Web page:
Weta Digital, the company on Peter Jackson films
Heavenly Creatures (1994) nominated for
The Frighteners (1996)
in 1997, Peter Jackston started working on King Kong, but Universal canned it because there were a lot of monster and disaster movies.
Contact (1997) with Robert Zemeckis — the zero-gravity ride was done by Weta Digital
Then they did the Lord of the Rings trilogy (2001-3)
Van Helsing (2004) (just a few bits and pieces)
I, Robot (2004) nominated for best digital effects — technology for armies in Lord of the Rings was used here.
King Kong (2005) and trying to get what Peter Jackson wanted.
(make a chart!)
Size of a movie is based on a shot (camera does not cut away). Visual effects movie typically had 500-1000 shots.
|2001||Fellowship of the Rings||450||384||more processors needed for the massive armies in the prelude, and all the CG creatures|
|2002||The Two Towers||760||1400||More armies, the Ents, more fantastic creatures including Gollem|
|2003||Return of the King||1400||3200||1/2 the movie, 90 minutes, was effects!|
Kong 2005, made skull island, 1930’s New York was digitized, Peter Jackson gets seasick so all the water was digitally added.
300MB per second of film! how is it archived, after scanning the film & digitizing it? 1 petabyte of data for LOTR and King Kong — 5-6,000 tapes.
Artists get to work on the online copy. 120 Terabytes of storage isn’t enough to store all the data, so it’s copied from the archive to a server. 100G ethernet even to desktops. 700 linux workstations, win and mac boxes around too. 10G ethernet to connect rooms together [sic]. High-density blade servers. After visual effects are rendered, they have to be put back to film, using red, green and blue lasers and a spinning mirror to burn film.
Wow! Pretty neat.
He showed us the shots of the way they built New York, including the almost (or just, I forget) finished Empire State Building. Also, he had many shots of the studio and outdoors with green screens, and it was just fabulous. And how they animated Kong and how it was different from Gollem.
1999 Weta used MySQL 3.22, to be the backend an online recruiting system. Migrated from 3.23 to 4.0 in 2005, and to 5.0 in 2006. 5 production machines
10 replicas (replication)
thousands of tables
millions of rows
MySQL helps with
production management (who’s doing what)
User database and access control for all the different systems
System monitoring (nagios, internal tools, using MySQL as its backend)
Theater, conference rooms and event booking systems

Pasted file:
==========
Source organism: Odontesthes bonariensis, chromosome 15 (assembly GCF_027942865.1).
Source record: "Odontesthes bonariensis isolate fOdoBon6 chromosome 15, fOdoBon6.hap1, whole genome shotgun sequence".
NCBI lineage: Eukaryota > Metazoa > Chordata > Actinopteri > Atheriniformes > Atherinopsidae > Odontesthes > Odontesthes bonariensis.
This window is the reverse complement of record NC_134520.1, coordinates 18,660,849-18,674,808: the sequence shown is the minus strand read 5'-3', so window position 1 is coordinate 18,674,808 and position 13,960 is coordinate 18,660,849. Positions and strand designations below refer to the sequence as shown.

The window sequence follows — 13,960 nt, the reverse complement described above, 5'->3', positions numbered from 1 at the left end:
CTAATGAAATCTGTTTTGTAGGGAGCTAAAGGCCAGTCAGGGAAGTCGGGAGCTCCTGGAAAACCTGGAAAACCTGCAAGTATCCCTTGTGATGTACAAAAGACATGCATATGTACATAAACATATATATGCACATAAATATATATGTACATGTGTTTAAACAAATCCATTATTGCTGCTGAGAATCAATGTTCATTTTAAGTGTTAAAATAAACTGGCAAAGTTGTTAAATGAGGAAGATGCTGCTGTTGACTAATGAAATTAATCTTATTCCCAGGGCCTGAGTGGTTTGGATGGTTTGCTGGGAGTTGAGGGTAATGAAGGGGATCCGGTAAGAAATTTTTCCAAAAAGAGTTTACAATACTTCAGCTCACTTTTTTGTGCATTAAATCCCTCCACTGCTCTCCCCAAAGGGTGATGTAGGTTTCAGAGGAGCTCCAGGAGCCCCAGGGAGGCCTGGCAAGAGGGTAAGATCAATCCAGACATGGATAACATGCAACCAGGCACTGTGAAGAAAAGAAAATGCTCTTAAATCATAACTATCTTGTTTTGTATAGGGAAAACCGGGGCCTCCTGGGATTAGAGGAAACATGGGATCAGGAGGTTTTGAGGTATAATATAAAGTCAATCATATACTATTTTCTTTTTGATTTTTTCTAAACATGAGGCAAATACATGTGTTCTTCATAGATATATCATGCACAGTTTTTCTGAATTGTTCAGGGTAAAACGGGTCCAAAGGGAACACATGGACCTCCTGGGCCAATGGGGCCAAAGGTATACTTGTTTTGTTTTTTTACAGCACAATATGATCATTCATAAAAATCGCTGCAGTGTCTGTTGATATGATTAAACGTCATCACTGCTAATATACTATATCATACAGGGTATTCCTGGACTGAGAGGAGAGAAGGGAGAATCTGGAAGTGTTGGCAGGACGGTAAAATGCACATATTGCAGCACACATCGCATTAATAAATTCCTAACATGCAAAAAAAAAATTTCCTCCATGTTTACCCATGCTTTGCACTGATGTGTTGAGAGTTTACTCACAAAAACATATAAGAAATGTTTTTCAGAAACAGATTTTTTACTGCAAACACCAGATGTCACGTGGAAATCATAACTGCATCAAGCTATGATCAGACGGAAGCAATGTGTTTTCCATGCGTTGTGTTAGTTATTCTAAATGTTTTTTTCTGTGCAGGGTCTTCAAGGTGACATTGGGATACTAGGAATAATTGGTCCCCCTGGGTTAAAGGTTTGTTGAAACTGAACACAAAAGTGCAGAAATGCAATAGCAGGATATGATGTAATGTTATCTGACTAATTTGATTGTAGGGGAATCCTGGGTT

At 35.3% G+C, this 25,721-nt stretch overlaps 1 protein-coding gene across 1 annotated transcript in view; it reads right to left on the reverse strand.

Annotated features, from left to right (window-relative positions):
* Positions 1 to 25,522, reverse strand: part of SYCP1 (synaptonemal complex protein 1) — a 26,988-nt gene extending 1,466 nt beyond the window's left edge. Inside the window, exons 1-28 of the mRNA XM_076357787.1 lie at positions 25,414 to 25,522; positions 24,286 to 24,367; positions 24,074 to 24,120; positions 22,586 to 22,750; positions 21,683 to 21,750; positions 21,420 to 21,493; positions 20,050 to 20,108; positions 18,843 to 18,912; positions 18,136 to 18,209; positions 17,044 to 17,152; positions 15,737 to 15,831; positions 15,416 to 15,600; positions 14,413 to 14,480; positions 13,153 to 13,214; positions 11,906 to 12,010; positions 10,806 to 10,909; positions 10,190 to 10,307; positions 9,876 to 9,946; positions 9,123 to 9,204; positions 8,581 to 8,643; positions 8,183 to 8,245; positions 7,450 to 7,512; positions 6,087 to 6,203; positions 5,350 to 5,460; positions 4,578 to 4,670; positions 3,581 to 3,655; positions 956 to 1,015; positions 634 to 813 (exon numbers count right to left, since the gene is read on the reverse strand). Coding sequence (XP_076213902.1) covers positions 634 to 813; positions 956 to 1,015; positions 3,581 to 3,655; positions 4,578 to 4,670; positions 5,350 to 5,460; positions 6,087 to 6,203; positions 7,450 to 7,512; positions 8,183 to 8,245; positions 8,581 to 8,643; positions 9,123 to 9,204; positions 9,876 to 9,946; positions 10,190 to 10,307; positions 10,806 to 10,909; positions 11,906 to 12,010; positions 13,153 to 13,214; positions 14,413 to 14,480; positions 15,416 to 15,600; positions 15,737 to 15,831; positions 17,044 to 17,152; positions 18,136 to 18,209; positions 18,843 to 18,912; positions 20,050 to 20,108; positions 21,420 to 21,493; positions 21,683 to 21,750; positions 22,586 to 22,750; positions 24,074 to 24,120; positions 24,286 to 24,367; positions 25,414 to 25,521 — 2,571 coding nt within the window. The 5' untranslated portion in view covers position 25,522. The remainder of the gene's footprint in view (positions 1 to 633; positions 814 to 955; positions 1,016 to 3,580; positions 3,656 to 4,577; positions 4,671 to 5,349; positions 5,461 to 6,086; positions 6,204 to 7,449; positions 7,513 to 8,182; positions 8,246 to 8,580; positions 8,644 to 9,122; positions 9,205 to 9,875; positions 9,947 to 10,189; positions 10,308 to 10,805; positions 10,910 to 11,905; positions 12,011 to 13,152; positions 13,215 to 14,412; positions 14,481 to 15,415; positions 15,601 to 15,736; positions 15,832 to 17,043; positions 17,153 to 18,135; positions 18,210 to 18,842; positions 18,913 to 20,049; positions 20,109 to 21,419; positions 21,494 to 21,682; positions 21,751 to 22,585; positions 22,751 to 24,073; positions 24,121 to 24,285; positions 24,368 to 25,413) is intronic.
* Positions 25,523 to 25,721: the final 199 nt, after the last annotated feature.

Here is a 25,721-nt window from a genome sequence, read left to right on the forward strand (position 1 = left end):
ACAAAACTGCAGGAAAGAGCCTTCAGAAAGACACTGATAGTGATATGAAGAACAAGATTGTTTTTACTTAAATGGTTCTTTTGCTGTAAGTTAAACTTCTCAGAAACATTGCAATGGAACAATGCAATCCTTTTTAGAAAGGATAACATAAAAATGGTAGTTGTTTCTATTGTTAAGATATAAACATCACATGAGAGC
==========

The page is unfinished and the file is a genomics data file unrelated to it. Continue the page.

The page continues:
Polls for employees
Online stores (for employees to buy movie swag)
Internal auction site
Why do they use it?
Reliable (hardware crashes, but db didn’t. No lost data to date)
MySQL at Weta
The Cluster — persistent db connections from webservers are 2/3 of db connections into cluster. 50-100 cxns per second peak, up to 50MB/sec coming out. But they’re not running on high-end hardware, just using the old rendering hardware.
The Monster — one monster db. 40 cols, sparsely used, ENUMs that need to be updated all the time, 20 useless indexes. 750,000 rows, 2/3 are meaningless. No normalization.
The Work Horse — One db with dedicated hardware — the disk monitoring system. 30 file servers, every few hours they need to know updated disk space stats (because so much disk can be used by folks). Computing that stuff takes a lot of CPU. up to 3,000 queries/sec as it compares new data with stored data and updating if necessary.
Tracks thousands of shots over multiple projects
Tracks all cuts and edit changes
Tracks all the plates and film rolls (so you can find a bit of film you want to recreate/duplicate)
Data originates from FileMaker, so normalization isn’t great, field names aren’t consistently named.
One way mirror
Shot review system
Tracks work in progress
How they know where they are in a shot at a given time
35,000 submissions per month for King Kong!
Disk Space Management System
Load balances data
tracks data usage
looks like normal filesystsem — also must be cross-platform
Global Name Space Distributed File System
Transaction based (like a filesystem!)
Millions of allocations, thousands created per day.
Weta’s Future with MySQL:
refactor databases and code
More scalability, more reliability, and less simplicity.
Federated Database servers